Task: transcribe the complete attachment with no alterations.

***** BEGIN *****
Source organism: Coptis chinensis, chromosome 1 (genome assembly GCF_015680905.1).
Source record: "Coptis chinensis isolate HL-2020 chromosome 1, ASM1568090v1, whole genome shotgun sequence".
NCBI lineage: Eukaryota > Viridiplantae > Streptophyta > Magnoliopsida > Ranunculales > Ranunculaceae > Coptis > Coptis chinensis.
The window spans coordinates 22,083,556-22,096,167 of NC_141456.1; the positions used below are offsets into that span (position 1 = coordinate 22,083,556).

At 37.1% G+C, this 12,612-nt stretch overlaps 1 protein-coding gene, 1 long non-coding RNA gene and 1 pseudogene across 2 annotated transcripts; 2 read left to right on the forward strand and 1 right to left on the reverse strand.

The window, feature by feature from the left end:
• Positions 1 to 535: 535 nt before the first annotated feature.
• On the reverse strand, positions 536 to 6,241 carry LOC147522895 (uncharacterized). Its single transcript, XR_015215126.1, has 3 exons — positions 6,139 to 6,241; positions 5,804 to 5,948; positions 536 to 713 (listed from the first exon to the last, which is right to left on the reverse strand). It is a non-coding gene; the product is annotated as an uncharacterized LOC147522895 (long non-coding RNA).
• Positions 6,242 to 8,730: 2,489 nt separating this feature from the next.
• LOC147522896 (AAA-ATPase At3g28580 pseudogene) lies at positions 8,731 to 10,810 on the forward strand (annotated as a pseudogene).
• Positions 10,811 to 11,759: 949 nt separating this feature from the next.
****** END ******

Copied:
Source organism: Coptis chinensis, chromosome 1 (genome assembly GCF_015680905.1).
Source record: "Coptis chinensis isolate HL-2020 chromosome 1, ASM1568090v1, whole genome shotgun sequence".
NCBI lineage: Eukaryota > Viridiplantae > Streptophyta > Magnoliopsida > Ranunculales > Ranunculaceae > Coptis > Coptis chinensis.
The window spans coordinates 22,083,556-22,096,167 of NC_141456.1; the positions used below are offsets into that span (position 1 = coordinate 22,083,556).

At 37.1% G+C, this 12,612-nt stretch overlaps 1 protein-coding gene, 1 long non-coding RNA gene and 1 pseudogene across 2 annotated transcripts; 2 read left to right on the forward strand and 1 right to left on the reverse strand.

The window, feature by feature from the left end:
• Positions 1 to 535: 535 nt before the first annotated feature.
• On the reverse strand, positions 536 to 6,241 carry LOC147522895 (uncharacterized). Its single transcript, XR_015215126.1, has 3 exons — positions 6,139 to 6,241; positions 5,804 to 5,948; positions 536 to 713 (listed from the first exon to the last, which is right to left on the reverse strand). It is a non-coding gene; the product is annotated as an uncharacterized LOC147522895 (long non-coding RNA).
• Positions 6,242 to 8,730: 2,489 nt separating this feature from the next.
• LOC147522896 (AAA-ATPase At3g28580 pseudogene) lies at positions 8,731 to 10,810 on the forward strand (annotated as a pseudogene).
• Positions 10,811 to 11,759: 949 nt separating this feature from the next.